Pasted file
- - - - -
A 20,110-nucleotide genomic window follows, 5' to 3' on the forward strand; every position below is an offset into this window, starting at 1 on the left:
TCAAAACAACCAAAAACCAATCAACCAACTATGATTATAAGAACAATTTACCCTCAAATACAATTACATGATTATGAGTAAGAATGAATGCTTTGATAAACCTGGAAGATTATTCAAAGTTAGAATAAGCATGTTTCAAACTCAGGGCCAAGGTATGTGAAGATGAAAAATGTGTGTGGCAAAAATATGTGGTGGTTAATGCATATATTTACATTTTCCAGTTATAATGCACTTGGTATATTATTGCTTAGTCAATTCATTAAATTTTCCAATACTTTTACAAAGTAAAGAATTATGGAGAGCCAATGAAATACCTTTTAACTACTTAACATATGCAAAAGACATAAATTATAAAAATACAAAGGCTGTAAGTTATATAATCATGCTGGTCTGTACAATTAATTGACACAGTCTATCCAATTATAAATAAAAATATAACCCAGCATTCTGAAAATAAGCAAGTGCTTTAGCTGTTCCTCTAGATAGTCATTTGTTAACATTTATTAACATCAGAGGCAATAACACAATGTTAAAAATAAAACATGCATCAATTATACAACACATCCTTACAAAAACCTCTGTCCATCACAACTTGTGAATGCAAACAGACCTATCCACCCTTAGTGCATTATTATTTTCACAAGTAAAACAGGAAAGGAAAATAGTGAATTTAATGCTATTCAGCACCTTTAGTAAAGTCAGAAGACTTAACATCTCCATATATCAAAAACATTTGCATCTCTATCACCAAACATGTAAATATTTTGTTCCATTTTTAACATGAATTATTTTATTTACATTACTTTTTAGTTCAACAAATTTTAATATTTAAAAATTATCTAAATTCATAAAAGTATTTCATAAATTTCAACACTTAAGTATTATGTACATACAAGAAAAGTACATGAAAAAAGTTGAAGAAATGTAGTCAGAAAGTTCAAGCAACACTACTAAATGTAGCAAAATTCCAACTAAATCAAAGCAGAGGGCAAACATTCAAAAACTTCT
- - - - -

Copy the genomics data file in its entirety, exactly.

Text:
A 20,110-nucleotide genomic window follows, 5' to 3' on the forward strand; every position below is an offset into this window, starting at 1 on the left:
TCAAAACAACCAAAAACCAATCAACCAACTATGATTATAAGAACAATTTACCCTCAAATACAATTACATGATTATGAGTAAGAATGAATGCTTTGATAAACCTGGAAGATTATTCAAAGTTAGAATAAGCATGTTTCAAACTCAGGGCCAAGGTATGTGAAGATGAAAAATGTGTGTGGCAAAAATATGTGGTGGTTAATGCATATATTTACATTTTCCAGTTATAATGCACTTGGTATATTATTGCTTAGTCAATTCATTAAATTTTCCAATACTTTTACAAAGTAAAGAATTATGGAGAGCCAATGAAATACCTTTTAACTACTTAACATATGCAAAAGACATAAATTATAAAAATACAAAGGCTGTAAGTTATATAATCATGCTGGTCTGTACAATTAATTGACACAGTCTATCCAATTATAAATAAAAATATAACCCAGCATTCTGAAAATAAGCAAGTGCTTTAGCTGTTCCTCTAGATAGTCATTTGTTAACATTTATTAACATCAGAGGCAATAACACAATGTTAAAAATAAAACATGCATCAATTATACAACACATCCTTACAAAAACCTCTGTCCATCACAACTTGTGAATGCAAACAGACCTATCCACCCTTAGTGCATTATTATTTTCACAAGTAAAACAGGAAAGGAAAATAGTGAATTTAATGCTATTCAGCACCTTTAGTAAAGTCAGAAGACTTAACATCTCCATATATCAAAAACATTTGCATCTCTATCACCAAACATGTAAATATTTTGTTCCATTTTTAACATGAATTATTTTATTTACATTACTTTTTAGTTCAACAAATTTTAATATTTAAAAATTATCTAAATTCATAAAAGTATTTCATAAATTTCAACACTTAAGTATTATGTACATACAAGAAAAGTACATGAAAAAAGTTGAAGAAATGTAGTCAGAAAGTTCAAGCAACACTACTAAATGTAGCAAAATTCCAACTAAATCAAAGCAGAGGGCAAACATTCAAAAACTTCT